only victory in him" (2118). This passage commonly is used when distinguishing
poetic adaptation of the tradition from mere plagiarism. Also, Dryden faults
Jonson's attempt to "Romanize our tongue" with Latin loan words (2118).
- "The Author's Apology for Heroic Poetry and Heroic License" defends the
heights of expression demanded by the epic form, and mentions Milton specifically as a
descendent of Homer and Virgil in the line of those whose extraordinary tasks required
extraordinary language (vs. his recommendation of "easy" diction above).
Nature, however, is to be the poet's first and foremost source for imitation, though
imitation of other great poets may help to form the poet's style. Continuing his
attempt to define "wit," Dryden says it "is a propriety of thoughts and
words; or, in other terms, thought and words elegantly adapted to the subject" (i.e.,
high words for high subjects, and low words for low ones). This principle could be
used to defend the diction of both Milton and Rochester.
- "A Discourse Concerning the Original and Progress of Satire" calls for
more subtlety and art from satirists, who are accused of mere name-calling and
abuse. The function of well-written satire is defended as inoffensive to the witty
and insensible to the fools, since the wisdom of the former compels them to admit their
follies and the stupidity of the latter usually prevents them from realizing they're the
topic of the satire. His comparison between butchers and the legendary executioner
is famous. [HINT!] However, test this measure of good satire against the effects you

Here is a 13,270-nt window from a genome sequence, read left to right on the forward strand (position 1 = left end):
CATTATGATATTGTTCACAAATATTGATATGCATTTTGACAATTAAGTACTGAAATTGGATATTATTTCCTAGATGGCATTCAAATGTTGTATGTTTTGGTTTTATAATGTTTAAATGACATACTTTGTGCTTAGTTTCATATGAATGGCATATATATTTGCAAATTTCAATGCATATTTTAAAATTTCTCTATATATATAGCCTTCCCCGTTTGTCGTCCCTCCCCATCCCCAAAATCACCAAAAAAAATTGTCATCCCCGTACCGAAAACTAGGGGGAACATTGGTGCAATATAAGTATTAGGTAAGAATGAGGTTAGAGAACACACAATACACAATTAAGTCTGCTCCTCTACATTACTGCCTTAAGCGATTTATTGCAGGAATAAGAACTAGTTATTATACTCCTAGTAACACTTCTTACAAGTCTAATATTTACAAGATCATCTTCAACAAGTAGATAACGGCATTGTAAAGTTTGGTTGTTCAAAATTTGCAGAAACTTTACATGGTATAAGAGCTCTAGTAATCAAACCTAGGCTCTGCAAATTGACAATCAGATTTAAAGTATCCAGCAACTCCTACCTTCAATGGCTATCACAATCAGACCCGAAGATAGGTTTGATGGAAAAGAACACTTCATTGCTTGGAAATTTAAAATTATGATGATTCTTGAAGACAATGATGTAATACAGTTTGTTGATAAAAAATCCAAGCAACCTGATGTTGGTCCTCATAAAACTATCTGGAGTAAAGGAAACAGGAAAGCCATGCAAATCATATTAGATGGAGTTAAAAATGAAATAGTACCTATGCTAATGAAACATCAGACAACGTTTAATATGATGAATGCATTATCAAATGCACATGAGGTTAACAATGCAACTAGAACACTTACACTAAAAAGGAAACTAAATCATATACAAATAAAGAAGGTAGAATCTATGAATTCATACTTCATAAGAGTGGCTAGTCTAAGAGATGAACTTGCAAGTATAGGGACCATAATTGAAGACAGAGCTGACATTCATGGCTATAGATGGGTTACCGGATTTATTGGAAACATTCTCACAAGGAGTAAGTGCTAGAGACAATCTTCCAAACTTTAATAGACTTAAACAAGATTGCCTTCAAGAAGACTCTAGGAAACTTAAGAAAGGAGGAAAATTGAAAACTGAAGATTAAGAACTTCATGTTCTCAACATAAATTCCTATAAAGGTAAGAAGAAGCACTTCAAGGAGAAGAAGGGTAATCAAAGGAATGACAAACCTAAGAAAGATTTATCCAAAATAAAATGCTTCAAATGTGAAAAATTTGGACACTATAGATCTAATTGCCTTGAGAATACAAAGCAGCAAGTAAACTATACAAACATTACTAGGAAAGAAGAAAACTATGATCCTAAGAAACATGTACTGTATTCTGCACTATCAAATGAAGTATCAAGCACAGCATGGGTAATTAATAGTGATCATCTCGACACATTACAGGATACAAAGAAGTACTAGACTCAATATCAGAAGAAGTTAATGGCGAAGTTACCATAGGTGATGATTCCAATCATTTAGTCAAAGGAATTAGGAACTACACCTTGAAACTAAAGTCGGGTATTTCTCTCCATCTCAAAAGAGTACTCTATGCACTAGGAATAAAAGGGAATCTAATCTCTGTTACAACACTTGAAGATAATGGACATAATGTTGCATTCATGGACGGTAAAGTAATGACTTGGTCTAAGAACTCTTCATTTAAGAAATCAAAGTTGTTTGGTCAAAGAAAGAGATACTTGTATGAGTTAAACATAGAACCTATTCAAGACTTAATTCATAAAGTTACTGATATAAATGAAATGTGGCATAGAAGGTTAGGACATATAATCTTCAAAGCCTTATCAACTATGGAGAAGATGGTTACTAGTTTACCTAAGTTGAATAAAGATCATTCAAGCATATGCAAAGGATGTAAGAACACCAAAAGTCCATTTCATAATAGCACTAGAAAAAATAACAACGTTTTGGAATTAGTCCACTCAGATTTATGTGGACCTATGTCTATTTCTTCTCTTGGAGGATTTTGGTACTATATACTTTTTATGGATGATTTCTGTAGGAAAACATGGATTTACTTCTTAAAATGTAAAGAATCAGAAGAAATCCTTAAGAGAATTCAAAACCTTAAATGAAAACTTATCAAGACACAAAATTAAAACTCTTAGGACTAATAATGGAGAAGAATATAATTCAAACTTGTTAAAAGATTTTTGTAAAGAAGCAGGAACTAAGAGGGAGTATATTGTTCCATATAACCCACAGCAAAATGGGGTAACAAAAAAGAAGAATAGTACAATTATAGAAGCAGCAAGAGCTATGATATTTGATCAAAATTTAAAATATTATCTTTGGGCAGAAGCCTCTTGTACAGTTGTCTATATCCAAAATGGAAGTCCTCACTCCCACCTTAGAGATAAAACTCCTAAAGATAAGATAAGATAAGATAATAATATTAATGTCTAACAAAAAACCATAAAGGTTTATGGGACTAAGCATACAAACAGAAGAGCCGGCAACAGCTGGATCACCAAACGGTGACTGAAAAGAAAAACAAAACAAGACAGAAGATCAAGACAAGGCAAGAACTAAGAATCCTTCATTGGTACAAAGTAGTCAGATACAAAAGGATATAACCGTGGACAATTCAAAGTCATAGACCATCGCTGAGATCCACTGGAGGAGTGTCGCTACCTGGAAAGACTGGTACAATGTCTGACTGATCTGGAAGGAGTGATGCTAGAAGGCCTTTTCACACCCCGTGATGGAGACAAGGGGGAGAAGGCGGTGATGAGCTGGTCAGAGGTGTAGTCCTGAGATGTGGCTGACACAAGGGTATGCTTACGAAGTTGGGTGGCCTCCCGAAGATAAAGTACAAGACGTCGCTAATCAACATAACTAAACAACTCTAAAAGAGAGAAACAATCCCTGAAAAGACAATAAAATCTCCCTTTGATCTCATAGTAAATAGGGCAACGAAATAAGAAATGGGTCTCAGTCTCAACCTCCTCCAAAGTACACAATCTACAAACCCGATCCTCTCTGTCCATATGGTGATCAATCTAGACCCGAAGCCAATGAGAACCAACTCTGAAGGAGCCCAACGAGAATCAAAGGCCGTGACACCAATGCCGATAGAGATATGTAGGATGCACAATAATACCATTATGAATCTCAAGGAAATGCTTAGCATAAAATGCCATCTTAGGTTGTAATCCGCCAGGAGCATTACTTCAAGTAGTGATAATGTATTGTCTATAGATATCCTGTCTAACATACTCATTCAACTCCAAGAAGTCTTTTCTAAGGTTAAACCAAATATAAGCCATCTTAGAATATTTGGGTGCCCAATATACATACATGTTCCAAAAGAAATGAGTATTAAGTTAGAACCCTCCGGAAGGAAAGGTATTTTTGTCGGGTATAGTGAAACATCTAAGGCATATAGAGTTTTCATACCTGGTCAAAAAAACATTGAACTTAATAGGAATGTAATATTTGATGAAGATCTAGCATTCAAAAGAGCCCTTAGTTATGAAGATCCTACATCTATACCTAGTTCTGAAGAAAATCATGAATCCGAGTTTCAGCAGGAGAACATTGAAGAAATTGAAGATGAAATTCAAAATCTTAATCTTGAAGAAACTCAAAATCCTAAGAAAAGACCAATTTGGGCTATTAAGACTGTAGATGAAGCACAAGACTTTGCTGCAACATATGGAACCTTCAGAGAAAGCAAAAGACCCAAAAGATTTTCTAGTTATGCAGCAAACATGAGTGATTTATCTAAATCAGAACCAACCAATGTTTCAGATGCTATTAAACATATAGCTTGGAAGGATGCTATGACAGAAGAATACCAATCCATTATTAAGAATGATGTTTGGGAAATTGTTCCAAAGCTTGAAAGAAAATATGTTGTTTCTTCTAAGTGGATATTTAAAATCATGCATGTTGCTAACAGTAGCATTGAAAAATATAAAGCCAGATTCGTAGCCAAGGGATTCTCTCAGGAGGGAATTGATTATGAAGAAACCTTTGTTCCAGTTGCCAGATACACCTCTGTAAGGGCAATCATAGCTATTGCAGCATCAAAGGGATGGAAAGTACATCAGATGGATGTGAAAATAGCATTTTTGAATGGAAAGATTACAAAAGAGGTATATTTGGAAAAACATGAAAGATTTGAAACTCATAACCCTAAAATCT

encounter in Mac Flecknoe. Is there a way to explain this poem's savage
attack on Shadwell by thinking about its publication history? What is the difference
between published, "public" satires and those circulated in private among
readers who would exclude the satire's target(s)?
- "The Preface to Fables Ancient and Modern" contains one of the most
extended praises of Chaucer in early literature, after Spenser's invocation of
Queene, Canto II. Chaucer is held up as the English Homer or Virgil, a founder
of the national literature, though his rhyming is not commended (also see Sidney).
Against those who tried to argue that Chaucer's verse was metrically regular (i.e., iambic
pentameter instead of four-stress), he argues that "common sense" is the best
guide for the poet and critic, and suggests "that equality of numbers in every verse
which we call heroic" (i.e., the heroic couplet) "was either not known, or not
always practiced in Chaucer's time" (2122). He was the first reader of Chaucer
took into account the possibility of historical changes in poetic technique, and in that
sense is the ancestor of all Chaucerian scholars, for which, let us honor him, though he
was deaf to the "great vowel shift." Dryden also praises Chaucer as he did
Shakespeare for his "wonderful comprehensive nature" (2122). He also
suggests that the tales were suited to their tellers and revealed dramatically their inner
lives, a thesis which remained largely unchallenged until David Benson's Chaucer's
Drama of Style (in 1986). His final contribution to Chaucer scholarship is his
observation that readers of the whole of Canterbury Tales tend to fall into a bemused
meditation on the richness of the human condition, rather than seeing any thesis or
dramatic concentration one might follow to achieve a comic or tragic catharsis, leading
him to exclaim "here is God's plenty" (2122). In effect, Chaucer threatens
to overwhelm Dryden's neoclassical critical vocabulary. Go Geoff!
Issues and Research Sources:
All Nature is but art, unknown to thee;
The Restoration confronts readers with a radically "modern"
world, including naked celebrities like Charles II's courtesans daring us to
look away and drunken atheists like the earl of Rochester telling us we are
fools if we think we are not merely material animals. Such
tradition-breaking "modes" cry out for satire. The satirist is the traffic
cop and arts reviewer of the modern world run amuck. Freedom of expression
and thought has its price, a fee for folly and pettiness and crime and vice that
is collected by satire's public exposure of these faults. Rude children
have been chalking or carving insults into public surfaces since the days of